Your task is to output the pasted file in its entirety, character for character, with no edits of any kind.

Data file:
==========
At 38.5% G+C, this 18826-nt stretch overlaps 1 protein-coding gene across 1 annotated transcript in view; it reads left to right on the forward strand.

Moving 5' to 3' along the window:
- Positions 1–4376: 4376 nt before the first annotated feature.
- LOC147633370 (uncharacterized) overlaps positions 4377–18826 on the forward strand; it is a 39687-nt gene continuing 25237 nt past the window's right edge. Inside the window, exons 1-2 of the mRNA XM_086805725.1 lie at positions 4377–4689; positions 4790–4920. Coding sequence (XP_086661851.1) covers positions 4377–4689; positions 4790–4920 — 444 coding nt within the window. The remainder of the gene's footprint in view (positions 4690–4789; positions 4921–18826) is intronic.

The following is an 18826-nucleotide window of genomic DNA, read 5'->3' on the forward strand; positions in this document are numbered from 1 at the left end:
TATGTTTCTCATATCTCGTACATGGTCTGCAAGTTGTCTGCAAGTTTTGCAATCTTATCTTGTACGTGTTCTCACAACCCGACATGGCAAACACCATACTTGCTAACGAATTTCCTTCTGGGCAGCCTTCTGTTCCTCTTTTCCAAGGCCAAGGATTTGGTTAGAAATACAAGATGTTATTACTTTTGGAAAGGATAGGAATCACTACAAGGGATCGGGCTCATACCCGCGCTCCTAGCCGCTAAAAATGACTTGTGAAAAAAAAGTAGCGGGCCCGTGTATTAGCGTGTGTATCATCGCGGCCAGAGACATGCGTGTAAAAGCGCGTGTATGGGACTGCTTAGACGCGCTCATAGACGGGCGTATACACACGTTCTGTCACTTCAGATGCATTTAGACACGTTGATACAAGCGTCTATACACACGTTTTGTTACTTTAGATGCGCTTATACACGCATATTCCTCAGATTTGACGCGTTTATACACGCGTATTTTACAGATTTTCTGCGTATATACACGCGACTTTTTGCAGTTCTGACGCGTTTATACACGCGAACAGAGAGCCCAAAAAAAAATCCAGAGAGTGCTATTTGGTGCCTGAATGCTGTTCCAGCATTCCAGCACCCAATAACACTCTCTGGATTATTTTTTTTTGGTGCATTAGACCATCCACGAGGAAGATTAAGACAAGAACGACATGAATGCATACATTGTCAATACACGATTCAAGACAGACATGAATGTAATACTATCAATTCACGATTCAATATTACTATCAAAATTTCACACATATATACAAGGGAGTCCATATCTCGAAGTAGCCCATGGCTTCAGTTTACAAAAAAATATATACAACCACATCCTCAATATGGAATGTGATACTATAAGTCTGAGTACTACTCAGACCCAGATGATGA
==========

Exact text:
At 38.5% G+C, this 18826-nt stretch overlaps 1 protein-coding gene across 1 annotated transcript in view; it reads left to right on the forward strand.

Moving 5' to 3' along the window:
- Positions 1–4376: 4376 nt before the first annotated feature.
- LOC147633370 (uncharacterized) overlaps positions 4377–18826 on the forward strand; it is a 39687-nt gene continuing 25237 nt past the window's right edge. Inside the window, exons 1-2 of the mRNA XM_086805725.1 lie at positions 4377–4689; positions 4790–4920. Coding sequence (XP_086661851.1) covers positions 4377–4689; positions 4790–4920 — 444 coding nt within the window. The remainder of the gene's footprint in view (positions 4690–4789; positions 4921–18826) is intronic.

The following is an 18826-nucleotide window of genomic DNA, read 5'->3' on the forward strand; positions in this document are numbered from 1 at the left end:
TATGTTTCTCATATCTCGTACATGGTCTGCAAGTTGTCTGCAAGTTTTGCAATCTTATCTTGTACGTGTTCTCACAACCCGACATGGCAAACACCATACTTGCTAACGAATTTCCTTCTGGGCAGCCTTCTGTTCCTCTTTTCCAAGGCCAAGGATTTGGTTAGAAATACAAGATGTTATTACTTTTGGAAAGGATAGGAATCACTACAAGGGATCGGGCTCATACCCGCGCTCCTAGCCGCTAAAAATGACTTGTGAAAAAAAAGTAGCGGGCCCGTGTATTAGCGTGTGTATCATCGCGGCCAGAGACATGCGTGTAAAAGCGCGTGTATGGGACTGCTTAGACGCGCTCATAGACGGGCGTATACACACGTTCTGTCACTTCAGATGCATTTAGACACGTTGATACAAGCGTCTATACACACGTTTTGTTACTTTAGATGCGCTTATACACGCATATTCCTCAGATTTGACGCGTTTATACACGCGTATTTTACAGATTTTCTGCGTATATACACGCGACTTTTTGCAGTTCTGACGCGTTTATACACGCGAACAGAGAGCCCAAAAAAAAATCCAGAGAGTGCTATTTGGTGCCTGAATGCTGTTCCAGCATTCCAGCACCCAATAACACTCTCTGGATTATTTTTTTTTGGTGCATTAGACCATCCACGAGGAAGATTAAGACAAGAACGACATGAATGCATACATTGTCAATACACGATTCAAGACAGACATGAATGTAATACTATCAATTCACGATTCAATATTACTATCAAAATTTCACACATATATACAAGGGAGTCCATATCTCGAAGTAGCCCATGGCTTCAGTTTACAAAAAAATATATACAACCACATCCTCAATATGGAATGTGATACTATAAGTCTGAGTACTACTCAGACCCAGATGATGA